Liability caps on oil drilling accidents need to be eliminated and increased safety measures put in place, says U.S. Rep. Jim Oberstar, DFL-8th District.
Oberstar, chairman of the House Transportation and Infrastructure Committee, recently held hearings on the British Petroleum oil spill in the Gulf of Mexico.
"We need to go well beyond $75 million, perhaps even unlimited liability, because of what we see in the Gulf," Oberstar said Saturday in an interview after holding a campaign rally.
Companies have oil spill limited liability capped at $75 million, a figure unadjusted for years.
"It has not even been adjusted during the Bush years for the inflation index as the law provides," Oberstar said. "We're going to change that."
Oberstar's committee will also provide greater safety standards in placing deep sea oil rigs, he said.
"We need much stronger oversight measures for drilling operations in the U.S. coastal zone, economic zone," Oberstar said.
Oberstar's hearings revealed that the exploded BP rig was built in South Korea, is registered in the Republic of the Marshall Islands, whose registry is maintained by "a little-known company" in Reston, Va., and owned and operated by the foreign company British Petroleum, he said.
"That limits the ability of the Coast Guard to investigate and inspect the operations," he said.
A U.S.-flagged drill rig endures a two to three week inspection by the Coast Guard, while foreign-flagged rigs gets only six o eight hours, he said.
"We're going to change that," Oberstar said. "Anyone operating in our territorial waters ought to be a U.S.-flagged operation, and it ought to be subject to rigorous Coast Guard oversight and safety."
He said a blowout preventer was designed by the American Petroleum Institute, built by a U.S. company, owned by Swiss company Trans Ocean. "They never tested it at 5,000 feet below sea level; they had no experience with a failure of this dimension at those levels.
"There were no requirements by the Bush administration to test before you drill," he added. "We're going to change all of that."
Oberstar said House Republicans in the summer of 2008 kept saying, "Drill here, drill now." "They locked themselves in the House chamber with 'Drill here, drill now,'" he said. "What we didn't know they were saying was, 'Spill here, spill now.' What they should have been saying is, 'Inspect, certify and then drill.'"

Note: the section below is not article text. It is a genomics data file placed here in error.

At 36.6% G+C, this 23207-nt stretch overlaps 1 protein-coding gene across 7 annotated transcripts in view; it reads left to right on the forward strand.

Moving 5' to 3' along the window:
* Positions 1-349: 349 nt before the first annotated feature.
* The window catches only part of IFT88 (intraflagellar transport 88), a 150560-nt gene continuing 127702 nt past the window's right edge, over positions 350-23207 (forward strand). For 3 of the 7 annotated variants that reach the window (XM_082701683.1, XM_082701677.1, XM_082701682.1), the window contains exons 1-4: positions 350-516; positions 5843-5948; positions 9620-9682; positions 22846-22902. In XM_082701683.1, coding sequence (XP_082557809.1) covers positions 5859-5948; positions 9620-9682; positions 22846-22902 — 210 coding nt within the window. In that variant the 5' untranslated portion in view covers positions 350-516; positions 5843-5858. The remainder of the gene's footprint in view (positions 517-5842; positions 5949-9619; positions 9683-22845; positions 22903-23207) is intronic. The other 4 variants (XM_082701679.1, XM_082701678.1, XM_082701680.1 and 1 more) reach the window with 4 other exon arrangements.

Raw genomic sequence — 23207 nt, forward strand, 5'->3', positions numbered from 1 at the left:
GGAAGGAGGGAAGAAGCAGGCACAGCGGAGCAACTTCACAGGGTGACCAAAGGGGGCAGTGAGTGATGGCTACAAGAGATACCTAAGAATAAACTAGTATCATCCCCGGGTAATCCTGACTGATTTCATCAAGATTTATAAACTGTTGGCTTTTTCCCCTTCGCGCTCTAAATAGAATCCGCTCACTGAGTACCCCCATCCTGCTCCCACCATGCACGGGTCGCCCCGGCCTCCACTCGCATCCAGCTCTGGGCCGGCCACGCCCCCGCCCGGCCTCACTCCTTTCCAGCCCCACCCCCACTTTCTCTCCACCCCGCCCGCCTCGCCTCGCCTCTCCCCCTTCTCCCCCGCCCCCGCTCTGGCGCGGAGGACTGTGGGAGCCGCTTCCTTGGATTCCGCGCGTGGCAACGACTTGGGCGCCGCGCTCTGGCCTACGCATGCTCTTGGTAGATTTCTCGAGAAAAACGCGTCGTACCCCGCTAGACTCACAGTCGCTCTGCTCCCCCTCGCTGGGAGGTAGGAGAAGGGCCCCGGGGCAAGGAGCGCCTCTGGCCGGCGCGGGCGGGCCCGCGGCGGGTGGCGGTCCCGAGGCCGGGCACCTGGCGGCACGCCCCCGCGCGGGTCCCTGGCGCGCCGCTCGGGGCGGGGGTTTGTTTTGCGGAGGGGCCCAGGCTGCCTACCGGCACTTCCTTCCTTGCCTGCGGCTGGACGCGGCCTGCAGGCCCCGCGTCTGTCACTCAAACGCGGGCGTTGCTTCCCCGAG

A six-month moratorium now on new oil drilling is to allow certification and inspection, he said."It gives us time to rethink the entire drilling regime in deep waters."
The BP hole is at 5,000 feet below sea level, he said. That's 2,000 feet below the level that a Los Angeles class nuclear submarine can operate. "No human can go down there and inspect this. There's no capability to bring a person down and see what's happening and then make it better."
He said that when an aircraft takes off, and flies 7 miles above the Earth, "we get it right before they leave the ground. ... You've got to get it right before you go down and drill."
Oberstar's bill will put in place the certification procedures and inspection procedures "to ensure that drilling at those depths will be safe, that there are backup systems to protect in the case of a failure. There was no backup system here."
In other bills, Oberstar said the committee's Clean Water Restoration Act is stalled in the Senate and probably won't be heard this session, leaving it for next year.
"I have most of the concerns and objections worked out," he said. There isn't enough floor time to consider the bill, he added.
The Federal Aviation Administration Reauthorization Act is in conference committee, but Oberstar expects a final bill to President Obama by the July recess. It includes provisions that can help the Bemidji Regional Airport with funding a jetway and parking lot improvements.
"Those are good investments, they're necessary," Oberstar said. "This is a very fine airport, a first-rate airport, a very competitive airport."